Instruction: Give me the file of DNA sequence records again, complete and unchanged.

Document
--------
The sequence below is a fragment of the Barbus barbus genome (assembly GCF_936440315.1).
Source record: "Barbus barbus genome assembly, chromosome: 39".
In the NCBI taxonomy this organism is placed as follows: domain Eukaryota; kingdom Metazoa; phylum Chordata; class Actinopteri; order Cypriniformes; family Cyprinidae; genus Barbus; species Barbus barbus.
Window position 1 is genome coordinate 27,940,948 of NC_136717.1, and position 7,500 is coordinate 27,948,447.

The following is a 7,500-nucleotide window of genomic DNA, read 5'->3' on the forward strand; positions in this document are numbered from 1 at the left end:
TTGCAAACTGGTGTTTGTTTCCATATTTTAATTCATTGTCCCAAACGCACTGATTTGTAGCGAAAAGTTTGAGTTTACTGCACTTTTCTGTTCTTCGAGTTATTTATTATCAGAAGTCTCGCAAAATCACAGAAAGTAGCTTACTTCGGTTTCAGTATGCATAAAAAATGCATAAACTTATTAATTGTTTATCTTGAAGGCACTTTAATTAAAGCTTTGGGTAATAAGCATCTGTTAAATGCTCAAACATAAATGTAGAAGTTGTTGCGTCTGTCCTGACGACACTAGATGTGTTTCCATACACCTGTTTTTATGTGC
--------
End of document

The sequence below is a fragment of the Barbus barbus genome (assembly GCF_936440315.1).
Source record: "Barbus barbus genome assembly, chromosome: 39".
In the NCBI taxonomy this organism is placed as follows: domain Eukaryota; kingdom Metazoa; phylum Chordata; class Actinopteri; order Cypriniformes; family Cyprinidae; genus Barbus; species Barbus barbus.
Window position 1 is genome coordinate 27,940,948 of NC_136717.1, and position 7,500 is coordinate 27,948,447.

The following is a 7,500-nucleotide window of genomic DNA, read 5'->3' on the forward strand; positions in this document are numbered from 1 at the left end:
TTGCAAACTGGTGTTTGTTTCCATATTTTAATTCATTGTCCCAAACGCACTGATTTGTAGCGAAAAGTTTGAGTTTACTGCACTTTTCTGTTCTTCGAGTTATTTATTATCAGAAGTCTCGCAAAATCACAGAAAGTAGCTTACTTCGGTTTCAGTATGCATAAAAAATGCATAAACTTATTAATTGTTTATCTTGAAGGCACTTTAATTAAAGCTTTGGGTAATAAGCATCTGTTAAATGCTCAAACATAAATGTAGAAGTTGTTGCGTCTGTCCTGACGACACTAGATGTGTTTCCATACACCTGTTTTTATGTGC